Accidental Saints by Nadia Bolz-Weber Review

accidentalsaintsAccidental Saints: Finding God in All the Wrong People by Nadia Bolz-Weber
Published September 2015, Read March 2017

Rating: ♥♥♥♥ (of 5)

“Your weakness is fertile ground for a forgiving God to make something new and to make something beautiful, so don’t ever think that all you have to offer are your gifts.”

At the end of Accidental Saints, I was left feeling conflicted. Emotionally, the book felt like a transformative experience. Nadia Bolz-Weber hits on so many key points in my faith that I was enraptured. Intellectually, though, I think Bolz-Weber needs to work, oddly enough, on being inclusive.

There were several moments in the book–most notably when she uses the term “cripple” to describe two parishioners, one with mental illness and one with a physical disability, and when she referred to homosexuality as a sin when recalling her words at a recently deceased bipolar, gay man’s funeral–where Bolz-Weber falls flat. And by flat, I mean flat on her face with blatant insensitivity. I am disabled, and I was personally offended by her use of the term cripple in that particular anecdote. It may be a word her parishioners self identify with (which is fine because it’s their disabilities), but an able-bodied individual using such a term without clarification or hesitation is inappropriate and off message.

Parts of the book read a bit self-congratulatory, and I think Nadia Bolz-Weber misses a huge opportunity in Accidental Saints to discuss the incredible injustices facing minorities in America and the church today. So, when I think outside of myself, the book is not very good. She mentions George Zimmerman and Trayvon Martin, Newtown, and other incidents of violence in America, but always the scope is limited to her need to write a sermon or say a few words during a prayer gathering. There is a lot missing and so many moments where you wish she’d just push it a little further and write the social justice piece this book could be (and a powerful one, at that). I will say, however, that I am an activist at my core, and I spend much of my time informing myself and participating in the issues & movements of our time. Perhaps this book is forward-thinking and a major kick in the ass for some, but not in my case.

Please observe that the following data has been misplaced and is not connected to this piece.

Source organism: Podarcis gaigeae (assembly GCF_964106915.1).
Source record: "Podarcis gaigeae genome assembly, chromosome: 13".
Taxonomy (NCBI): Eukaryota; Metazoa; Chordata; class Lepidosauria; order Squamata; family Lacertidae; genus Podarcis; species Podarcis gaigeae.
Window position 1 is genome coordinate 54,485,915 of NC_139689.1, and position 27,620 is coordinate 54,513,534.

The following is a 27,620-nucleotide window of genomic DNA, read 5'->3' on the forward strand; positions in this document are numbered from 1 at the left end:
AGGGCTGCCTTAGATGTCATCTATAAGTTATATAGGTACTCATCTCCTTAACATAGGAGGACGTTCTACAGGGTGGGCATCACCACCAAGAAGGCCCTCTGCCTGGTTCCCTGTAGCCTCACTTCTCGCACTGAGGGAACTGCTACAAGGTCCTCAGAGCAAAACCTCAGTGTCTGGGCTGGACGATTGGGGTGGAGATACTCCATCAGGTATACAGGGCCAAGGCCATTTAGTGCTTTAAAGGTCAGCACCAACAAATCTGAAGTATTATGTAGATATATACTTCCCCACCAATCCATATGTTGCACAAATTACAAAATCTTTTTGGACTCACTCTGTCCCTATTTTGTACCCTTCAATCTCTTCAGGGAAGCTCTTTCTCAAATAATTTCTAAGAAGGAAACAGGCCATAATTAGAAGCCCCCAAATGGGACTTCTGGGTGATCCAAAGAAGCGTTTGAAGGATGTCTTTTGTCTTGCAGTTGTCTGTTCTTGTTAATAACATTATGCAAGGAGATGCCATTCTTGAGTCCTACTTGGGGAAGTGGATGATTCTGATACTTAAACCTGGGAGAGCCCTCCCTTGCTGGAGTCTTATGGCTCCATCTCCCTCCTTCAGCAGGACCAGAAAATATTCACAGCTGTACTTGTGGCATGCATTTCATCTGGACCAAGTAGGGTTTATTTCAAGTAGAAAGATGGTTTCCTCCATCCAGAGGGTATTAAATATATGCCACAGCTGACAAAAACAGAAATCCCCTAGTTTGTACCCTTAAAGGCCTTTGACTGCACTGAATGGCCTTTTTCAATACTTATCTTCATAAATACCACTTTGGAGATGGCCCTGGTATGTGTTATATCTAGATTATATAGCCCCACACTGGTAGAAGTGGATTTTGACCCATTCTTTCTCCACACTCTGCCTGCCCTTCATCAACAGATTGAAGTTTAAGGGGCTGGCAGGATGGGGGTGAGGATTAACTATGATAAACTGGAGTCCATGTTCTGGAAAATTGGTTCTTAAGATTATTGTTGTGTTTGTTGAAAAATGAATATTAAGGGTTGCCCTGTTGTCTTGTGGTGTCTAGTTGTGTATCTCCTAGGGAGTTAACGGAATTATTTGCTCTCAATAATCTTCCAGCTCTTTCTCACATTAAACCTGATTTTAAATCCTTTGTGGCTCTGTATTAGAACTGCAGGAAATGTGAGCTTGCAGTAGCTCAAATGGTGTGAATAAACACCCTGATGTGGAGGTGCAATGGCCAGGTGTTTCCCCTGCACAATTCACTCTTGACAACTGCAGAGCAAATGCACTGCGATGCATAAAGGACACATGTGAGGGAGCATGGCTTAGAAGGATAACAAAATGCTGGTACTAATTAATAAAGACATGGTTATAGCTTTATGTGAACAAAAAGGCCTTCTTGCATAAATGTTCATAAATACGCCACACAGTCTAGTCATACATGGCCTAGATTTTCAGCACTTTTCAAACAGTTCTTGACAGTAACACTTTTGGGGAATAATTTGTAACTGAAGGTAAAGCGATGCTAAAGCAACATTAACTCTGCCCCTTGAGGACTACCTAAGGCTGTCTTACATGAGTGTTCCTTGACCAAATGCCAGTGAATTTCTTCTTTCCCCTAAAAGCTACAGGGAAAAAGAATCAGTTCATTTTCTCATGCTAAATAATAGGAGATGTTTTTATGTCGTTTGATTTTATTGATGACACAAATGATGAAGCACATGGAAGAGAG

Personally, however, I was weeping by the end. I’m in a difficult season of my life, and I have been attempting to slog my way back to Christ, but I am changed and my questions keep pouring in. Chief among them was why did we need the cross? Why did I, specifically, need the cross? Did God really think I was going to be such a rotten and vile person to need His son to die an agonizing death on the Cross? Well, I will refer you to the chapter “Dirty Feet” for an answer. Well, as close to an answer as either of us will get.

Nadia Bolz-Weber taps into our deep insecurities as Christians. Anyone who has grown up in the Church, no matter how loving and tender and intentional their congregation was or is, has internalized destructive messages about our God and Savior Jesus Christ. That we must earn God’s grace, that we are not good enough, that the suffering of the world cannot be overcome, just to name a few. Here, Bolz-Weber is direct in tackling these issues. She brings a fine balance of scholarship and faithful passion to her writing that helps the reader feel grounded and surefooted.

I already have five or six people in mind that I’d like to pass this book along to. It is not a boring repetition of pop-culture faith (like The Shack, for instance). It is at once familiar and surprising. Each page holds the possibility of confirmation or the shake-up of your whole world view. As a Christian, I have to recommend this book. It could be better, yes, especially when addressing broader sociopolitical problems, but for an individual, spiritual journey, it provides an excellent road map.


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